Smooth operator: Hair removal among young British males is on the rise

November 9, 2018

Not so long ago, it was all about the ‘au naturel’ look for men and then came Love Island, which saw the likes of Wes Nelson, Jack Fincham and Adam Collard boasting hair-free bodies. And today, new research from Mintel on shaving and hair removal reveals that more and more of Britain’s young men are embracing this trend, in search of a baby-smooth torso.

Over the last two years, the popularity of body hair removal has shot up among the nation’s men; in 2018, as many as 46% of all men removed hair from their bodies, up from just over a third (36%) in 2016.

In fact, it seems that no place on young men’s bodies is considered too private, as they shave, wax and laser their way to the smoothest of looks. Indeed, today, a plucky 57% of young males aged 16-24 say they have removed hair from their pubic region, compared to 40% in 2016. Meanwhile, 42% of males aged 16-24 remove hair from their underarms, up from 16% in 2016. Hair removal from the chest has risen from 15% in 2016, doubling to 30% in 2018; while hair removal from the back has increased from 10% in 2016 to 12% in 2018.

Mintel research reveals that young men aged 16-24 are removing body hair almost as much as young women of the same age, with similar proportions of both (29% of men versus 34% of women) removing hair more frequently in the last 12 months*. The top three hair removal areas for women aged 16-24 are underarms (90%), legs (90%) and the pubic region (75%).

While almost half (45%) of adults agree that it is unfair that women’s bodies are expected to be hair-free, around one in five (19%) adults agree that men should remove hair from their bodies.

Roshida Khanom, Associate Director, Beauty & Personal Care at Mintel, said:

“Consumers today are feeling the pressure to be hair-free. However, whilst the pressure on women remains higher, we’re seeing more and more young men in particular feeling the need to be hair-free too. Reality TV shows such as Love Island have popularised hairless torsos, normalising the hair-free aesthetic amongst men. This year has also seen new product development in the male body hair removal category, notably NIVEA’s Men’s Body Hair Removal range, as well as launches from Veet and Nad’s targeting men.”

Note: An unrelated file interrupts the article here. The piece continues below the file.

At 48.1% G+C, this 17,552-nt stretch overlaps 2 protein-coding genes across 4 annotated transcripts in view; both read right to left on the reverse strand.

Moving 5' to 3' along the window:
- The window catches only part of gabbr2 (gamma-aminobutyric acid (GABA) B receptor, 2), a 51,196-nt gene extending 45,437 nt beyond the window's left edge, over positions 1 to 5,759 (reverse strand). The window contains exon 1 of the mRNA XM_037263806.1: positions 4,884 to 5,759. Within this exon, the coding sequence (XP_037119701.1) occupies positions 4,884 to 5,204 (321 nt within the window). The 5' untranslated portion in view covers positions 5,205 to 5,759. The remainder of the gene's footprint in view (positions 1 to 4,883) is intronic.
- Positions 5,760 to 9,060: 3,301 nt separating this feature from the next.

Over 65s trim up their face

It’s not just the body that is receiving the hair-free treatment, as facial hair removal among Brits has risen from 73% in 2016 to 80% in 2018. Raising eyebrows, the number of Brits removing hair from their eyebrows has risen from 33% in 2016 to over four in ten (42%) in 2018. Meanwhile, the number of Brits removing hair from their nose has risen from 11% in 2016 to 20% in 2018.

While older men have traditionally been less concerned with hair removal (just 12% of men aged over 65 removed hair from their nose in 2016), modern times have seen a shift. In 2018, 31% of men aged over 65 removed hair from their nose, with 32% removing hair from their eyebrows and 34% removing hair from their ears.

But despite increased grooming around the face, the beloved beard trend shows no evidence of waning. 44% of men have some stubble, 20% a closely trimmed beard and 7% a thick/full beard. The majority (76%) of adults agree that beards should be well groomed.

“Whilst young men are leading the trend of body hair removal, older men are driving facial hair removal, highlighting that older men are also feeling the pressure to keep up with appearances. Brands can do more to engage with this demographic, whether it is by designing products for their unique hair removal needs or including them in advertising and marketing material.” Adds Roshida.

Sales of shaving and hair removal thin out

Finally, while Brits are reaching for their blades, Mintel research reveals a decline in the value of the shaving and hair removal products sector. Sales of shaving and hair removal products declined 4% in 2018 to reach £558 million, from £579 million in 2017.

“As both genders feel the pressure to be hair-free, facial and body hair removal rates have seen a rise; however, the category continues to show a decline in value, with little activity in product innovation encouraging consumers to trade up. The beard trend shows no evidence of waning in 2018, with the razors and blades segment reflecting the impact; whilst savvy shopping behaviours, discounting and the rise in low-cost subscription services have resulted in a more scrupulous shopper.” Concludes Roshida.

*June 2016 to June 2018

Susanna Capecchi
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